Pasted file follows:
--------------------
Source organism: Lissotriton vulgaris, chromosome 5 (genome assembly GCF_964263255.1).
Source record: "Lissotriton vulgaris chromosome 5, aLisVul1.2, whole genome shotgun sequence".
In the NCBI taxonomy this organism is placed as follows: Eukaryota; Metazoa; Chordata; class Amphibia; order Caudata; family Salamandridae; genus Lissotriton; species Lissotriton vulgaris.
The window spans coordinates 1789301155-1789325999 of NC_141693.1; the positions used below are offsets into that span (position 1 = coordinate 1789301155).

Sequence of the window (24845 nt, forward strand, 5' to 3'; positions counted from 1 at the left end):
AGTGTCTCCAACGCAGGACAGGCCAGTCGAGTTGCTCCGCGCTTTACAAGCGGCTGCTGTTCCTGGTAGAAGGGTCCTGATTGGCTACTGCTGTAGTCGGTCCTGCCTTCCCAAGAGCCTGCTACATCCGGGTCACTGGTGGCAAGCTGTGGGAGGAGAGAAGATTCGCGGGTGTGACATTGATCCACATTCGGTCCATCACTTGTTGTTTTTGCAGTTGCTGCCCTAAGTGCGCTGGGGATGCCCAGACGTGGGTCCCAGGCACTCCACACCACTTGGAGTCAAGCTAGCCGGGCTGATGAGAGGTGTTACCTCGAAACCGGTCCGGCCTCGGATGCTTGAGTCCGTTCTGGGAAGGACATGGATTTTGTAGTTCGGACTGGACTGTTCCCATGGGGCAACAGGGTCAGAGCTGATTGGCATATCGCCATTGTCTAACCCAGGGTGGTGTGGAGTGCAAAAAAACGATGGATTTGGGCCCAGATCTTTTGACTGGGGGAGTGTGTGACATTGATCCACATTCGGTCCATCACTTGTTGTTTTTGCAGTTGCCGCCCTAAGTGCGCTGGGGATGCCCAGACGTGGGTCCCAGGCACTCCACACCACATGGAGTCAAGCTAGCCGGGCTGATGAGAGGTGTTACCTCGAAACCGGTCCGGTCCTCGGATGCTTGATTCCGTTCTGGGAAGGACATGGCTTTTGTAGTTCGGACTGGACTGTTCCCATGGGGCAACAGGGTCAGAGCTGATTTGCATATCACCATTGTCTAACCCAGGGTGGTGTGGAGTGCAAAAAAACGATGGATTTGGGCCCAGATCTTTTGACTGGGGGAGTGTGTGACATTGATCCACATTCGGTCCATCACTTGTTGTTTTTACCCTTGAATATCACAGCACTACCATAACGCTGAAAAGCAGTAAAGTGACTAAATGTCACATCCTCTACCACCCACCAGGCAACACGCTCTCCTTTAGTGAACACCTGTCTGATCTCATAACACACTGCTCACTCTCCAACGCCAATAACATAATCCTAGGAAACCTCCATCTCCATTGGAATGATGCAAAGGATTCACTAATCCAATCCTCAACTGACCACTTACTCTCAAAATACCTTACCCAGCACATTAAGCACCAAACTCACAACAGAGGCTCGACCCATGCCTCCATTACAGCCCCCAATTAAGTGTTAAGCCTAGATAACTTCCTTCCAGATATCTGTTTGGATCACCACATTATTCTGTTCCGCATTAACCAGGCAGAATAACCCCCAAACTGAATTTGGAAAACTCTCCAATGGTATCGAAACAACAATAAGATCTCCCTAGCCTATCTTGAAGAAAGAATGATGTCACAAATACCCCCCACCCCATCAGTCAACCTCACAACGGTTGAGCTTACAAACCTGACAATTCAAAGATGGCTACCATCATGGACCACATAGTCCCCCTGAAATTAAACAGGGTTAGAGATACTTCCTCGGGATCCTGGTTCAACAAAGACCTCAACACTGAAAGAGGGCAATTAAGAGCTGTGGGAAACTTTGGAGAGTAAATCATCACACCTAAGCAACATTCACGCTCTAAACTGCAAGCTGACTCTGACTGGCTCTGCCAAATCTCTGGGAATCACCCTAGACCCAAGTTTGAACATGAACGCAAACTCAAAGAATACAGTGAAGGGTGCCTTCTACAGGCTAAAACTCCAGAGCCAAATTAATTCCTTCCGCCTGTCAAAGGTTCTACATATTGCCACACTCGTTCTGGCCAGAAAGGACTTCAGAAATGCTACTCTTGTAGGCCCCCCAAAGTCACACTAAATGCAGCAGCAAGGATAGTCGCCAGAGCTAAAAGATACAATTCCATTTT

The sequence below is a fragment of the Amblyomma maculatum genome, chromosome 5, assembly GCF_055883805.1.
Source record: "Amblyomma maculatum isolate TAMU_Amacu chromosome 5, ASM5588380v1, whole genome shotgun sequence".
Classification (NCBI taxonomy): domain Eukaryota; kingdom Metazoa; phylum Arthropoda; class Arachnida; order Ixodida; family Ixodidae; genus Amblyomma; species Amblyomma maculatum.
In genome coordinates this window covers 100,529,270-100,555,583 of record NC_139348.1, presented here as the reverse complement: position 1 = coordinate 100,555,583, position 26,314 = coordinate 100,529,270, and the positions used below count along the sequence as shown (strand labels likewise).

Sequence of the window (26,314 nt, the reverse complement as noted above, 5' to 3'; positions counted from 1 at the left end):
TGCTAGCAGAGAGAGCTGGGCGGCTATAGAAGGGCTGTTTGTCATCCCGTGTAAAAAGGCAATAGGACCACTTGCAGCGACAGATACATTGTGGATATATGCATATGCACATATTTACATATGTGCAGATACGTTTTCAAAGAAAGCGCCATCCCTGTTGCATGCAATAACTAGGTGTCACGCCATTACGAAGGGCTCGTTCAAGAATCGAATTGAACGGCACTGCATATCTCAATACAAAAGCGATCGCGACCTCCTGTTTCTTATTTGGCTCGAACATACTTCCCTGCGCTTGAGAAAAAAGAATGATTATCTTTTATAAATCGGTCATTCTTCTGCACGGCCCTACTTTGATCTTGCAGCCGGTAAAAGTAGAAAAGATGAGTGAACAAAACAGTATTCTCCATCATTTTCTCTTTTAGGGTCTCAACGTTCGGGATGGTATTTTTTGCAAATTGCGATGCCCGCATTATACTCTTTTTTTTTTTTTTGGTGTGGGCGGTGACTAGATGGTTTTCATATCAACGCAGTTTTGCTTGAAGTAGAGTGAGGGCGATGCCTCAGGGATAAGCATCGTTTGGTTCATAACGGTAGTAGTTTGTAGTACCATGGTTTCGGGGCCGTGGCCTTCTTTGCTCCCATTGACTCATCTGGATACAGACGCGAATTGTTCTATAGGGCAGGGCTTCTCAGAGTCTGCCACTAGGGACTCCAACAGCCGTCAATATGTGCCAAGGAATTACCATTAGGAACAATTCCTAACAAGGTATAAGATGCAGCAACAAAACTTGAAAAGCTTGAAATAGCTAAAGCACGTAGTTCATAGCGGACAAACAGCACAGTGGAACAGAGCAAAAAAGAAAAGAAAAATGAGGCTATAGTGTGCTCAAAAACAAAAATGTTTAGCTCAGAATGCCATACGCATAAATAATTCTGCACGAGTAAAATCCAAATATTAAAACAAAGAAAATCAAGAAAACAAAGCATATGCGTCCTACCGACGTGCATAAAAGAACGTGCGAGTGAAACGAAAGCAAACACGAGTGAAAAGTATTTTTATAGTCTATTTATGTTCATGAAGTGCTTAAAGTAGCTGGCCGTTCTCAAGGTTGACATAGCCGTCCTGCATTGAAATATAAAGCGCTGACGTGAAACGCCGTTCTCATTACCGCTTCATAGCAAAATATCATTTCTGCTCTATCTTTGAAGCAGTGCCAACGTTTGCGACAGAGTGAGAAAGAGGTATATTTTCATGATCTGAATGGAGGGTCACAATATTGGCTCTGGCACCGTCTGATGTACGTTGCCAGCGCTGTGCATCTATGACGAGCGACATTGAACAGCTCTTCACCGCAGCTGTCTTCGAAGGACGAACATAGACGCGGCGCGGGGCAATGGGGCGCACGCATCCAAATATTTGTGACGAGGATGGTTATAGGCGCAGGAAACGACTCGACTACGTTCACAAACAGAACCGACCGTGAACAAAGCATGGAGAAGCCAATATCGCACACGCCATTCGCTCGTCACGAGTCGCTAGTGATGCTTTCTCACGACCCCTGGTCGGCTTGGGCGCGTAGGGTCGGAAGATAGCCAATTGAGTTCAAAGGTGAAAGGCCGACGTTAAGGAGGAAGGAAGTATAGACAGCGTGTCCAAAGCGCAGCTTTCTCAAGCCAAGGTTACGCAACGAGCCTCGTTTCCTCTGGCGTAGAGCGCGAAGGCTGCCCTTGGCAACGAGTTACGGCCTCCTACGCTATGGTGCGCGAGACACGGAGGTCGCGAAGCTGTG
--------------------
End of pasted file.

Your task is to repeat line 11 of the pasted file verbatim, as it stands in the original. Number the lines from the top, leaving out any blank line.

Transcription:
Sequence of the window (26,314 nt, the reverse complement as noted above, 5' to 3'; positions counted from 1 at the left end):